Using these same techniques, draw out the rest of your skeleton. The bowl of the R is similar to the bowl of the D - the trickiest part of this letter is the leg, because it's so curvy. You'll create this with four anchor points: a horizontal handlebar at the top of the curve, a vertical handlebar in the middle, a horizontal one at the bottom, and a plain old corner anchor point at the very tip of the leg. A and W are very straightforward (pun intended) - just an anchor point at the end of each line, and short straight lines to create all of your serifs.
To create the thicker downstrokes of our letters, we're going to use the pen tool to create filled shapes rather than strokes. I like to set my opacity down to 80% or so, so I can still see the skeleton underneath as I tweak the body.
Creating the straight downstrokes is the easiest part. Using the pen tool, click to create the first corner point of the rectangle. Then, holding shift, click to create the other 3 corner points, and then click your initial anchor point. This will create a perfectly straight rectangle (and bonus, you can copy and paste this to quickly add the downstroke for the stem of your R)!
To create the thicker downstroke for the bowl of your D, you're going to need to create a sort of crescent moon shape. This is comprised of 8 total anchor points:
Anchor point 1: Start by making an anchor point along the stroke of your skeleton.
Anchor point 2: Create a curved anchor point just a little bit away from it, holding shift and dragging your mouse a bit to the right.
Anchor point 3: You want your skeleton stroke to be along the center of your final downstroke, so create an anchor point a bit outside of that stroke to create the outermost part of your bowl. Holding shift, drag your mouse down to create the vertical handlebars.
Anchor point 4: Create a horizontal handlebar curve at the bottom of the curve of the bowl.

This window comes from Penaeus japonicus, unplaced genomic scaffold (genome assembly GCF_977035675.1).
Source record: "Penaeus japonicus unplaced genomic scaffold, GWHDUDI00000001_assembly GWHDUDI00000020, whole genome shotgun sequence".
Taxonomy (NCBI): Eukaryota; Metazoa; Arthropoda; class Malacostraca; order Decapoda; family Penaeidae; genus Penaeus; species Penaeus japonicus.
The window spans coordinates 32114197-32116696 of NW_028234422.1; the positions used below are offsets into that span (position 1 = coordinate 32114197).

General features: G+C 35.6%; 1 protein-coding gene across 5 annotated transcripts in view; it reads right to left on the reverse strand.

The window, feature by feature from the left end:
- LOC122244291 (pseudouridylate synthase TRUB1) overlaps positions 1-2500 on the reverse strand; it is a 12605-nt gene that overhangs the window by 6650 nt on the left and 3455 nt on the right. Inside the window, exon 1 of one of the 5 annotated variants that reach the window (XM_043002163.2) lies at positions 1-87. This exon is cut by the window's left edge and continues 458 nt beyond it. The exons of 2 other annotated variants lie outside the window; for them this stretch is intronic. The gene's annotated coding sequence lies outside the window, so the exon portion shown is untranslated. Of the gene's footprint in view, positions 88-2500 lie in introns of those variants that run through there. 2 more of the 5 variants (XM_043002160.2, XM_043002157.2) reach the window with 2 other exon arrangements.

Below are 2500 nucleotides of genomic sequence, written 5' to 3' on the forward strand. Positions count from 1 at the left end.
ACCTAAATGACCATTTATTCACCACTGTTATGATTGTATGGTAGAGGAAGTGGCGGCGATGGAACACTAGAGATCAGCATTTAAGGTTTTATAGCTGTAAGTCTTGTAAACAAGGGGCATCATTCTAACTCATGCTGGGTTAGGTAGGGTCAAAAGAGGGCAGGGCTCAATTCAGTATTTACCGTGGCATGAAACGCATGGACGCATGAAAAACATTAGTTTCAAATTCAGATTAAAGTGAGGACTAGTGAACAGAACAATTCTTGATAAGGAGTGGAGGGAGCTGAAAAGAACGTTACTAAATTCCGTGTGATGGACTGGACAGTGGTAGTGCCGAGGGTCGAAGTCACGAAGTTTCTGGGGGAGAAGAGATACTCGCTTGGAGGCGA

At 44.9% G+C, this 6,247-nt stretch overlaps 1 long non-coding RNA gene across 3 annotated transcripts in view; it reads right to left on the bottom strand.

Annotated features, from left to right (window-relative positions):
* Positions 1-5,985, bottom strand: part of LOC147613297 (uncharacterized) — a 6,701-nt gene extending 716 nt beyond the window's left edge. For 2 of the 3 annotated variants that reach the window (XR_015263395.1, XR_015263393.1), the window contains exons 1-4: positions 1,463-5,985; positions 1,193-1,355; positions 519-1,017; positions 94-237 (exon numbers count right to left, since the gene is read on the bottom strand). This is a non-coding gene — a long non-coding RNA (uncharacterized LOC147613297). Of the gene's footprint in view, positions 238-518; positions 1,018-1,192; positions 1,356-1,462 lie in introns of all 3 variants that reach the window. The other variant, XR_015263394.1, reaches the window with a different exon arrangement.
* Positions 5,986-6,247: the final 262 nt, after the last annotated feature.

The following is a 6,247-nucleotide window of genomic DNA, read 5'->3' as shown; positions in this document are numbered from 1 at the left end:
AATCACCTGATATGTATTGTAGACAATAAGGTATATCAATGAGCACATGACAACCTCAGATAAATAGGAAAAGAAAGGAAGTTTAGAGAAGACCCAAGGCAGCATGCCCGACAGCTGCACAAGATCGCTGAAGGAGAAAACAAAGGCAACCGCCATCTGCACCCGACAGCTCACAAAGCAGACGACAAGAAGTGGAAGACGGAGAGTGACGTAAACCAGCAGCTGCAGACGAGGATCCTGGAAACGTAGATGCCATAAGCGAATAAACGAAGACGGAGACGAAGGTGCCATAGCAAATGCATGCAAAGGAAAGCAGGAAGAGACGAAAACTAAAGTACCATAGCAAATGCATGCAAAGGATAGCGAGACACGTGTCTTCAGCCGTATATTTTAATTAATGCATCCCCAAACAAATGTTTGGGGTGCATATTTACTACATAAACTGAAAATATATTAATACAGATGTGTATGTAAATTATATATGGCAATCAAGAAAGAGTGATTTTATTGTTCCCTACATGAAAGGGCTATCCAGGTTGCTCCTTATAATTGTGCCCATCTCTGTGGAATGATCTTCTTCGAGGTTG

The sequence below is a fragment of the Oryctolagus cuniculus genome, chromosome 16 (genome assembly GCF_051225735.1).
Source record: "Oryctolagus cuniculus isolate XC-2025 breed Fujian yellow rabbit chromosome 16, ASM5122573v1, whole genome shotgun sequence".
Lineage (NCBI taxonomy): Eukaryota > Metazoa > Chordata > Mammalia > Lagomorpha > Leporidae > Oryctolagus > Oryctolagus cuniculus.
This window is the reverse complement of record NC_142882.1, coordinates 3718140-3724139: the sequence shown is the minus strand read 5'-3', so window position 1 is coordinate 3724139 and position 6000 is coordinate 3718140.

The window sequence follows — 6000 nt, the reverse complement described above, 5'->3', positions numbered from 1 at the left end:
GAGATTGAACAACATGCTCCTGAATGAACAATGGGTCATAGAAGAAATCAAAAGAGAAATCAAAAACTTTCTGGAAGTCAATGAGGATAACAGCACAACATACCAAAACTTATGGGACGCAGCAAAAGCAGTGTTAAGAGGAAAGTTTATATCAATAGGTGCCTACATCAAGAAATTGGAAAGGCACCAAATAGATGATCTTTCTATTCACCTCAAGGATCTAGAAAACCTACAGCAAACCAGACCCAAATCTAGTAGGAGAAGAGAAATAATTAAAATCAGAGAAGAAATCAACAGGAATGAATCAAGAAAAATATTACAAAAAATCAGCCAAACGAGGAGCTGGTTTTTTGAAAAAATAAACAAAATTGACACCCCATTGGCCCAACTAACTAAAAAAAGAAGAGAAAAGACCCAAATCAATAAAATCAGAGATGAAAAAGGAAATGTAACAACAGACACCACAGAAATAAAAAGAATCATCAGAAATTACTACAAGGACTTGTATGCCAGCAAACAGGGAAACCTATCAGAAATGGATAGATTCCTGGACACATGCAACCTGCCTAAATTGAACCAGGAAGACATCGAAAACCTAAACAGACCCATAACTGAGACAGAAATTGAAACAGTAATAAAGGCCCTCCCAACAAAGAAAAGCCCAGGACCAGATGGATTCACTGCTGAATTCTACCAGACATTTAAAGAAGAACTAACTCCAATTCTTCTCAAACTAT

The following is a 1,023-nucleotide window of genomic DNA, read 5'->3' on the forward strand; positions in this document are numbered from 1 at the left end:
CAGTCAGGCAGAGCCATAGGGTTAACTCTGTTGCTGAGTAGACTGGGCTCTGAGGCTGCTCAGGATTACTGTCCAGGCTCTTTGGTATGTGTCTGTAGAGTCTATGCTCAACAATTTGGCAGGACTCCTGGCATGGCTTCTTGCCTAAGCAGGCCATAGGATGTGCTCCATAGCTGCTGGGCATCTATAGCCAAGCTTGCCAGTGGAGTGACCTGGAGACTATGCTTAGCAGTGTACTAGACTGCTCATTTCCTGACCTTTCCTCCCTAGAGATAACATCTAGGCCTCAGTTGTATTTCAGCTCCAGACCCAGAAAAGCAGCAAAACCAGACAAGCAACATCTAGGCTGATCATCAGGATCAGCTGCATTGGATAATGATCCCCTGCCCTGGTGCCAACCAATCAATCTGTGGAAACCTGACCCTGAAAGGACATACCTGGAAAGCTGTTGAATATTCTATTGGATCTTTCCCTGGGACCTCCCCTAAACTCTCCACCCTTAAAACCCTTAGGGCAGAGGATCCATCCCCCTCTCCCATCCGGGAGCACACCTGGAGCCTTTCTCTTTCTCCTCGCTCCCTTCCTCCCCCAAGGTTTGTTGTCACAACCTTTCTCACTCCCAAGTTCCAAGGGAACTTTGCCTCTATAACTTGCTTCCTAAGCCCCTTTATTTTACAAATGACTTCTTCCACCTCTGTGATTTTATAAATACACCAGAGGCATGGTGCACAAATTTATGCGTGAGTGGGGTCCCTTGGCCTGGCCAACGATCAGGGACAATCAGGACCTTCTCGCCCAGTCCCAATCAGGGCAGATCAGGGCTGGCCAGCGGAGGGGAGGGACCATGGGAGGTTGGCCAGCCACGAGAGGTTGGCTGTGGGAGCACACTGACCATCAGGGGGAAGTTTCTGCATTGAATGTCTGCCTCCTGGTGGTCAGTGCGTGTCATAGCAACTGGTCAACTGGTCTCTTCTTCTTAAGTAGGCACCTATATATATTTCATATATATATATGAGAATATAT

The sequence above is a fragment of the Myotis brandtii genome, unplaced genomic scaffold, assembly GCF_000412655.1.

Anchor point 5: Make a corner anchor point inside the stroke of the skeleton.
Anchor point 6: Make a curved anchor point just a little bit away from the corner point, holding shift and dragging your mouse a bit to the right to create the beginning of the inside of the bowl stroke.
Anchor point 7: Create an anchor point inside your skeleton stroke, to create the innermost curve of your bowl. Holding shift, drag your mouse up to create the vertical handlebars.
Anchor point 8: Create a curved anchor point at the top of the inner curve of the bowl, dragging your mouse a big to the left to create the horizontal handlebars.
Now, we're right back where we started - to complete the shape, click your first anchor point again.
Following the same pattern, create the inside edge of the downstroke. Here's what your final points should look like:
Just like the skeleton, the bowl of the R is constructed identically to the bowl of the D - just shorter. The leg of the R will follow the same anchor placement of the skeleton, and your final shape should look like this, with 8 total anchor points:
To create the diagonal strokes of the A and W, I like to copy and paste the straight downstroke from earlier. Using the Direct Select tool, you can select just to top 2 points of the stroke and nudge them to the left to create the angle you need. For the A, you'll need to use the Add Anchor Point tool (in your toolbar, click and hold the pen tool, and select the pen tool with the + sign from the dropdown that pops up) to add an additional anchor point, so you can create the triangle edge at the top.
When you have all of your downstrokes created, this is what your lettering should look like:
From here, it's easy to make further edits. I knew my W was a little too wide, so I moved my shapes around a bit to make the overall footprint of the letter narrower. This is a big benefit of building your letters with layers of shapes - it's easy to make small tweaks. I also adjusted the kerning a bit by selecting all of the shapes making up an entire letter and nudging them around as a group. If you want to group the shapes that make up each letter, select them all and hit Ctrl + G. I don't like to actually join my shapes, as this raw, multi-layered version is much easier to tweak down the road. For example, you can easily select your just the skeleton and make the hairlines of your letters thicker or thinner, all with a couple of clicks.
And voila! Now you have infinitely scaleable vector lettering! It might be a little difficult to get the hang of at first, but with practice, it becomes second nature. What do you have the hardest time with when using the pen tool?
When you’re building your business, it can be tough to know when you’re ready to hire contractors and employees. How do you know what to prioritize? How do you make the best use of your limited resources? If you’ve been in business for a few years, chances are your design work has been a cobbled together mixture of some DIY, some purchased graphics, and maybe if you’re a little ahead of the game, the occasional freelancer. But how do you know if you’re ready to take things to the next level? Here are a few questions to help you evaluate your business and whether you’re ready for this step.